Though business remains down from pre-pandemic times, he added, "we're getting back, on a wholesale or gross level, similar to normal." The PPP, he added, went a long way toward keeping his longtime family business going.

"Our business has gone through the roller coaster, like many businesses have gone through," Mellano said. "We went from record performance to, 'the state and the country is shut down and the sky is falling.'"

Getting the COVID-19 vaccine to farm employees will be a big help, he said (see story).

"We're fortunate that we're a pretty large farm and we have plenty of space for people to not congregate," Mellano said, noting that he's implemented daily routines such as temperature scanning. "The nature of the work has been adjusted to accommodate distancing and breaks staggered."

Steve Dionne, executive director of the California Association of Flower Growers and Shippers, said the strong Valentine's Day demand "maybe runs a little counterintuitive from what you might expect to hear," given the pandemic's continued grip on the world. The extended emergency is bringing change to the flower market, he added.

"What seems to be happening is that, with so many people spending so much time at home, flowers as a category have shifted into a new space—kind of the personal-care, healthful-environment space," Dionne said.

"It behooves the industry to take a really close look at this trend and understand how to harness it," he said, "because at the end of the day, we'd love to see flowers in everybody's home—brightening their day, improving their mood, all the things that the flowers have been scientifically shown to do."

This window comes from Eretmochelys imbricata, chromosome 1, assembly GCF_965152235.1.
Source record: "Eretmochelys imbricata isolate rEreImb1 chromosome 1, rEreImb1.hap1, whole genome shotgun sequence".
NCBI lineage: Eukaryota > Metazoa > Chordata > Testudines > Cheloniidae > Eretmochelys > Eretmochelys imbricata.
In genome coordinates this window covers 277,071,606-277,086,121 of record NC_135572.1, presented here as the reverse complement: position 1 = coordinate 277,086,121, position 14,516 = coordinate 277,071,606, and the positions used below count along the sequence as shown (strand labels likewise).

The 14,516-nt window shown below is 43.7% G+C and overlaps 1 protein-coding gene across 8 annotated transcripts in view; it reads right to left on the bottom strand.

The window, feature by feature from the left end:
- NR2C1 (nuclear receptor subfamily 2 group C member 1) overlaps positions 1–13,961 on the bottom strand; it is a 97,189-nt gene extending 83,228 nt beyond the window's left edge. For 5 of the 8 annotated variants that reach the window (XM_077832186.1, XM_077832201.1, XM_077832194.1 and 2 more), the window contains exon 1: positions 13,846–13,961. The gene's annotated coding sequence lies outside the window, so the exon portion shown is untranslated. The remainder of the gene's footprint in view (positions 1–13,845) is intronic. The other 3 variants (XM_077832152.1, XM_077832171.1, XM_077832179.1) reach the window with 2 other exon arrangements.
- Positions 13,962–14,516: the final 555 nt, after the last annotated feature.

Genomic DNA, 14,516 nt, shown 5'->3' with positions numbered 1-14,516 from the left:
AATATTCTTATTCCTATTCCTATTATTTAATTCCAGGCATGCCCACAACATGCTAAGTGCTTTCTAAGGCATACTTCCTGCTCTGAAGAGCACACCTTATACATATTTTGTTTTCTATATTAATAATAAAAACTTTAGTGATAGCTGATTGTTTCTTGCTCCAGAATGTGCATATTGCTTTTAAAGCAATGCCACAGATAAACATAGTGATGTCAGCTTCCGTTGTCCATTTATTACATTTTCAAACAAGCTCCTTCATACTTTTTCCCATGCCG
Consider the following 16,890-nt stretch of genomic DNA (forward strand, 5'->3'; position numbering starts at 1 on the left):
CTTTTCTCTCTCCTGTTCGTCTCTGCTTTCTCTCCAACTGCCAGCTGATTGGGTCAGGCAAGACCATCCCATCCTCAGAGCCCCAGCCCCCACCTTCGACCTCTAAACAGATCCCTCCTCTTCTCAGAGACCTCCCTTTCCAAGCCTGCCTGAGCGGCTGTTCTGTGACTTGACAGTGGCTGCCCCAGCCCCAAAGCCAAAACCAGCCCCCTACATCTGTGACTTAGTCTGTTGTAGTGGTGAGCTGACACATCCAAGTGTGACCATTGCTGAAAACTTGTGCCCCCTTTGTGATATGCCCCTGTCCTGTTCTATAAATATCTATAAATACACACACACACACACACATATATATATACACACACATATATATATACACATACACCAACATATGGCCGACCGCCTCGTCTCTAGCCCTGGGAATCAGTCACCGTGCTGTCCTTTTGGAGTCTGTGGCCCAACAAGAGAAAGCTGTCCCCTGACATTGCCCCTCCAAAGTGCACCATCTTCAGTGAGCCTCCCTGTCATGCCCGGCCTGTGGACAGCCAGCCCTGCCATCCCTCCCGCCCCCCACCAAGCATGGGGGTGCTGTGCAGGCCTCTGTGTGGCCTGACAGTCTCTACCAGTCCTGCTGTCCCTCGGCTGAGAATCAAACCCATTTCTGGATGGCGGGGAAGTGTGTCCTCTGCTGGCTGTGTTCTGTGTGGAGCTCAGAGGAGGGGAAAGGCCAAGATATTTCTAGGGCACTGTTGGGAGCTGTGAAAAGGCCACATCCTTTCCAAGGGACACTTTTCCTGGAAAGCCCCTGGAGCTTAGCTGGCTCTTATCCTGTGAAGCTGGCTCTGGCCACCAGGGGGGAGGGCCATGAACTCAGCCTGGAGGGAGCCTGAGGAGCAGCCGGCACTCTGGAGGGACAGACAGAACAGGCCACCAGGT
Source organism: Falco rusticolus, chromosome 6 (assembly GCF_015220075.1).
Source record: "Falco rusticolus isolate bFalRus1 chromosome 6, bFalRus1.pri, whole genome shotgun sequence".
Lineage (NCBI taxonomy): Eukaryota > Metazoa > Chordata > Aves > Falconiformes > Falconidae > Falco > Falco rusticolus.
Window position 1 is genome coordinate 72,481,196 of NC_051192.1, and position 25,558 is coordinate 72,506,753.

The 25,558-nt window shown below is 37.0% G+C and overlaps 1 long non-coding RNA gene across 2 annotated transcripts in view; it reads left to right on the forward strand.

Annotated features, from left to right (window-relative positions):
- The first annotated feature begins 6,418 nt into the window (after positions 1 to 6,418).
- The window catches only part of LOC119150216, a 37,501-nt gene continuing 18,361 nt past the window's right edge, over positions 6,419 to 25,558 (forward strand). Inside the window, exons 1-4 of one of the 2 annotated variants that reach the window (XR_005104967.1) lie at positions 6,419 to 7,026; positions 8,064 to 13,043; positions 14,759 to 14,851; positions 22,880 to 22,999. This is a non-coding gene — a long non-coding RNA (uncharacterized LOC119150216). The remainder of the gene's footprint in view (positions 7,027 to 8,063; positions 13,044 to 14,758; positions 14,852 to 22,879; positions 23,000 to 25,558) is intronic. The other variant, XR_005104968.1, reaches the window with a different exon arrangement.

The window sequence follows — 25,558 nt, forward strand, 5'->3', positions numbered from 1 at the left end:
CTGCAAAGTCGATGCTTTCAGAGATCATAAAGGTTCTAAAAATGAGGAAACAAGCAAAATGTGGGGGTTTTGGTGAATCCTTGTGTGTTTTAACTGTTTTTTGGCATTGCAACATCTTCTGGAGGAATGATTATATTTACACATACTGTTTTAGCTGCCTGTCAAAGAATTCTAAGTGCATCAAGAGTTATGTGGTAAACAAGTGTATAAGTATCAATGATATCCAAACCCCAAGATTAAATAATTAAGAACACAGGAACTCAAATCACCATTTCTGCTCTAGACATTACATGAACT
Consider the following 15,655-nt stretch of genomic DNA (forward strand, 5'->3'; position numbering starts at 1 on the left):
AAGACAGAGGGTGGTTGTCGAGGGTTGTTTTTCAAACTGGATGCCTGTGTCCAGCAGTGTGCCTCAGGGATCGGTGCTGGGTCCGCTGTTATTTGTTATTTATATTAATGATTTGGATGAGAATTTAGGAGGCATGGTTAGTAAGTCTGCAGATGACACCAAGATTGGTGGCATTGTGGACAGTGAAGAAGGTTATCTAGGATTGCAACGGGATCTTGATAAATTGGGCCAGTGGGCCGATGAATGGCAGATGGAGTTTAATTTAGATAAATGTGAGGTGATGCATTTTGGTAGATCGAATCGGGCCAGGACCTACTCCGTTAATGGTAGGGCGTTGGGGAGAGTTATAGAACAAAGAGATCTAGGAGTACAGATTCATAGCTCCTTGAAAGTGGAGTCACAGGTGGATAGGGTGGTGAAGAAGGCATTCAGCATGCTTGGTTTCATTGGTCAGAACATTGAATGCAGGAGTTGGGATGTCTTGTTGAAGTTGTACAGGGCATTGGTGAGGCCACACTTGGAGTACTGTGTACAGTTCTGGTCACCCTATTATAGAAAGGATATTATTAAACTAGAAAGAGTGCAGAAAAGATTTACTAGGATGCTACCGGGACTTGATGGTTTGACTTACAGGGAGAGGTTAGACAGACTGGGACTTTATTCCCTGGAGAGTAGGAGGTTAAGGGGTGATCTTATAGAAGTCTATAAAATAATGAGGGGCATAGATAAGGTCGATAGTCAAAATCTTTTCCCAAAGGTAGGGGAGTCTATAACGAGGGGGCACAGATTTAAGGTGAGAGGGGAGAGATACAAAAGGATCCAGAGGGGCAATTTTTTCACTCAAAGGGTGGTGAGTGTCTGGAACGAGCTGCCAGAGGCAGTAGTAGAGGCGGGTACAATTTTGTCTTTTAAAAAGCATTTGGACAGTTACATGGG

Valentine's Day is known for driving red-rose demand—nearly all of which are imports—and Mellano said air transportation of imported roses has been disrupted.

"There's very few flights to get product up out of Colombia and Ecuador these days, and those flights that are going, the freight space is super expensive," he said.

That, Dionne said, should open the door for domestic producers.

"With a limitation on import of flowers and increased cost of imported flowers, that certainly put additional demand on the California flower farmers and other farming zones" in the U.S., Dionne said. "Even if it wasn't a banner Valentine's Day coming up, I think you'd still see a really significant increase in demand for California-grown flowers during this period."